And even if this 'God' did make a world with death as a key feature of it, why did he make us evolved so that we mentally suffer when we lose a loved one ? At least, he could have made us indifferent to death, so that we view it as he does: just another aspect of our universe.
Death is an integral part of our world, like it or not. Does that mean we should be indifferent to it? Cars are an integral part of the city as well. Does that mean I should be indifferent to them when I cross the road? Of course not.
FInally, a 6000 year old universe is just as vast, and just as beautiful as 14billion year old universe. The only difference is the age really. And so if you think a 6000 year old universe takes away all the mystery and greatness of being able to explore it, I would suggest you say that to Newton or Galileo, or pretty much any scientist before the 19th century.
A universe that was created 6000yrs ago in a "finished" form would be a lot less interesting. For one, you wouldn't be able to study the natural origin of our world. Pretty much everything, mountains, canyons, rivers, stars, and species would have only a supernatural explanation, and there'd be no reason to study by what processes they originated. You're putting a lot of scientists out of work.
The possibility of finding fathomable natural explanations for how things come together and work is one of the privileges our universe (and its creator?) has to offer.
I notice that we have strayed a little off-topic regarding death and the bible. This thread was intended to discuss why any creator, not necessarily the biblical one, would choose to create a universe like the one we live in (according to the scientific consensus). Maybe you could focus your next reply on giving objective reasons why you think a creator should or should not have involved death and natural processes in the creation of the universe.
Actually, the creation of an evolving universe would require so much more effort and creativity, than one that started out pretty much like it was going to end, and only had to last for a few thousand years.
I find it amazing to think that God might have created the universe from a carefully engineered seed in such a way that the universe is able to continuously express the creativity of God. Because he kicked it off with so much foresight and ingenuity, God wouldn't have to interfere in the creation process, although this doesn't preclude him from playing with it if he wants. Even if humans are the only point of the universe and he had to sit around and "wait" for us (which I personally think sounds absurd), it would not be boring because:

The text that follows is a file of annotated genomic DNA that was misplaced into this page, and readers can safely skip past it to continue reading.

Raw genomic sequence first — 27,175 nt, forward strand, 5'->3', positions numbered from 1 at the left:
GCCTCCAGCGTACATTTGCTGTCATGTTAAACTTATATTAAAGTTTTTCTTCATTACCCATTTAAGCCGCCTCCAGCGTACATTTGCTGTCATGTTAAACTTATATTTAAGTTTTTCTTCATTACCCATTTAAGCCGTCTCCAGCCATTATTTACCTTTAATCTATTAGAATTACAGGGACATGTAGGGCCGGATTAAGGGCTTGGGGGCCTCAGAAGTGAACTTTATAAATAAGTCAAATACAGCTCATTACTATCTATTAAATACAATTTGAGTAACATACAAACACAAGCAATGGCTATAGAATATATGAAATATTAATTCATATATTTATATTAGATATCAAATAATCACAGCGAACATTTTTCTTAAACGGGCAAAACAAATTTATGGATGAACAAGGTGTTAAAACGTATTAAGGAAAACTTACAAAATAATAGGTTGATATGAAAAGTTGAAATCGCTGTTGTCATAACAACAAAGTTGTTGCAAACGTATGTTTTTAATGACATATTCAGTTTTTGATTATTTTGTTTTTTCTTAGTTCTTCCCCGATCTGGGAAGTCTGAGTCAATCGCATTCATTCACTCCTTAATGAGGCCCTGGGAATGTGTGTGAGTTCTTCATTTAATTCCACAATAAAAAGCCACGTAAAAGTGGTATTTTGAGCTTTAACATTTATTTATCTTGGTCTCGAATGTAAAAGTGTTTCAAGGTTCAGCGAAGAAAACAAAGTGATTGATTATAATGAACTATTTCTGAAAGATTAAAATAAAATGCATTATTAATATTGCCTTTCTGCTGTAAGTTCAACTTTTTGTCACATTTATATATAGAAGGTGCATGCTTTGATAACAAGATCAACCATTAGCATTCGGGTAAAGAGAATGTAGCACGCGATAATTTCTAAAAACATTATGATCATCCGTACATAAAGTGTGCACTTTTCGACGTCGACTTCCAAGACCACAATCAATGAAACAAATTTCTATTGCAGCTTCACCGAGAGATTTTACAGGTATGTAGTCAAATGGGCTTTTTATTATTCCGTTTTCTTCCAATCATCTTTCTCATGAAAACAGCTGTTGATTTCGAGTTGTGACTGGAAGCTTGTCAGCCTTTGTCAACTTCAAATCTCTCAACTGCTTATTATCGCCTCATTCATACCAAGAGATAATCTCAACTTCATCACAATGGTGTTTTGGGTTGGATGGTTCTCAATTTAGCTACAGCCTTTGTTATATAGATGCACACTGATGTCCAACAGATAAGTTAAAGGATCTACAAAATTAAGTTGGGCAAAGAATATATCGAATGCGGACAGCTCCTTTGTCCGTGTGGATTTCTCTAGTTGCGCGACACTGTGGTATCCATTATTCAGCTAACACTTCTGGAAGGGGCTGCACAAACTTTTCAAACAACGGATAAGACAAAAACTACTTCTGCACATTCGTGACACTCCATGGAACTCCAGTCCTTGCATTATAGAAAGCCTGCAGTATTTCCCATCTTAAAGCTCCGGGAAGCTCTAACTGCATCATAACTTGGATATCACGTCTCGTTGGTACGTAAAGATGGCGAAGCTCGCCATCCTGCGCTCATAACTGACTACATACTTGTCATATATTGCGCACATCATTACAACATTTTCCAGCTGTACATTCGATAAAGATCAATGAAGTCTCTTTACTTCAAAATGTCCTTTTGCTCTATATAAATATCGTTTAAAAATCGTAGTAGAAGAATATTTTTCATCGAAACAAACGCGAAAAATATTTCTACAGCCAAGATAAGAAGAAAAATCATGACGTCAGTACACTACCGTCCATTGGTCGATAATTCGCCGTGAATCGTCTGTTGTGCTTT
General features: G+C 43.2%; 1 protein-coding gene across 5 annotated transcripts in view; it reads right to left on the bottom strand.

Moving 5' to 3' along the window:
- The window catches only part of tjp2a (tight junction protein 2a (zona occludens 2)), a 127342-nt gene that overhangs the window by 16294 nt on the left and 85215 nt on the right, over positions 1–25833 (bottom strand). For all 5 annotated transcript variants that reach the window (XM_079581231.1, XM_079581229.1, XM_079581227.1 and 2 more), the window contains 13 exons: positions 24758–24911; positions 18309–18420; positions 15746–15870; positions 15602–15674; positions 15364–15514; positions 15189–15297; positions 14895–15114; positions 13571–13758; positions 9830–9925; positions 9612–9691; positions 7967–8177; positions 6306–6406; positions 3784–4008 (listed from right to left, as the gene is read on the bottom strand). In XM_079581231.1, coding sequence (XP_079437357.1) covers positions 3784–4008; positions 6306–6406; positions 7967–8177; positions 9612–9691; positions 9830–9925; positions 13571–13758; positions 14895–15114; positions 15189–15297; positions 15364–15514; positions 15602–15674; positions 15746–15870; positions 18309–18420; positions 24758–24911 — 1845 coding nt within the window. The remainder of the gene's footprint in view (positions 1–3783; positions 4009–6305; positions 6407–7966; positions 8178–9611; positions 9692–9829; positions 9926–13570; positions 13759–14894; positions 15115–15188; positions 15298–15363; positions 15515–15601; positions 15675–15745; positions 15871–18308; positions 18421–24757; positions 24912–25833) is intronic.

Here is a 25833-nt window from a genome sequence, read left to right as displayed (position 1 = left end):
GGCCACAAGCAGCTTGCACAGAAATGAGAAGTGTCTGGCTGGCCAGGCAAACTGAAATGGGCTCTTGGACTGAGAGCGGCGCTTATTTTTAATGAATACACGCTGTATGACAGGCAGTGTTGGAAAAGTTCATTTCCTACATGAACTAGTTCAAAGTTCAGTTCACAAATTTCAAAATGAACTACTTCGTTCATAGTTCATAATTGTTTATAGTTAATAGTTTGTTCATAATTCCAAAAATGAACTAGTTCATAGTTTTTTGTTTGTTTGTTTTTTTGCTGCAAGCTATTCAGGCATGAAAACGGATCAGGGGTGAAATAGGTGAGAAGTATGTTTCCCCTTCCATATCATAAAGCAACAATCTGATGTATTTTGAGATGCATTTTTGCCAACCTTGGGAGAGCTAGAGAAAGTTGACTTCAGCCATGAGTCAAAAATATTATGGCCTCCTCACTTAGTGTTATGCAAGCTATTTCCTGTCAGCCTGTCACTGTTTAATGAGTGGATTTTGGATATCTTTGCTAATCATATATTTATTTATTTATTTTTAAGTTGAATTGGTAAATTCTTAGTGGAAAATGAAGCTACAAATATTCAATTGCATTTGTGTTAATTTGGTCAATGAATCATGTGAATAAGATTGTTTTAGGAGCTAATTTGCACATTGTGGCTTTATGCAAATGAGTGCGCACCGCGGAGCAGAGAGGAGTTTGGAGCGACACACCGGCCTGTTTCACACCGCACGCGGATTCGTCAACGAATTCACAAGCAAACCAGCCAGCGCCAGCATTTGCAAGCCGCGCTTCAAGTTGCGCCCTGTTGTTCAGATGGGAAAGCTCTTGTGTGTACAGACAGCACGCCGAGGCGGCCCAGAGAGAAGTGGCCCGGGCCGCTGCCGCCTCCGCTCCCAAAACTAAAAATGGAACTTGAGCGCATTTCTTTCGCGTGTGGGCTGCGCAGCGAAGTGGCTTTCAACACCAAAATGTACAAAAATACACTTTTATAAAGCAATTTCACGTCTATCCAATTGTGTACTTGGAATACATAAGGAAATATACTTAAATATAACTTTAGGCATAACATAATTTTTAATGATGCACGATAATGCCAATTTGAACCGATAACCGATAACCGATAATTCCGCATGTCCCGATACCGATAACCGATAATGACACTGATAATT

1. So much happened between the Big Bang and the arrival of people (certainly much more than has happened since)
2. How can a timeless existence be boring in the first place?
Also, welcome back my friend. I'm glad to see you didn't drop out of the debate for good.
I just realized that your post was a general response to my thread that I didn't notice way back when. I hesitate to reply, since it's so dated, but seeing how the thread has been bumped up recently anyway...
then why not start with the big ones (I don't think it's OT for here, forgive me if I'm wrong).
You are (or rather... were) completely and utterly OT. This topic is not supposed to be about dating methods or how the age of the universe is ascertained. I for one favor the scientific explanations for the evolution of the cosmos.
Beside that fact, I find your assumption that just because I'm a theist I must also believe in a flud or a recent creation highly offensive. Your tone comes across as needlessly sarcastic, or perhaps its just that you simply assumed that I have not but an elementary understanding of science. I'm not normally thin-skinned, but when someone confuses me for a moron and a YEC just because I express religious belief, I take offense.
And just in case anyone is interested in posting something OT: This topic is about why God decided to use naturalistic processes to produce the world we live in. It makes three assumptions for the sake of argument.
A. A God was somehow involved in the creation of the universe B. The scientific consensus is accurate regarding the age and evolution of the cosmos C. The Creator is omnipotent and thus could have done things differently
The reason I started this thread was that I was then pondering why God chose to take a less direct approach, making his hand in creation less apparent (or completely unapparent).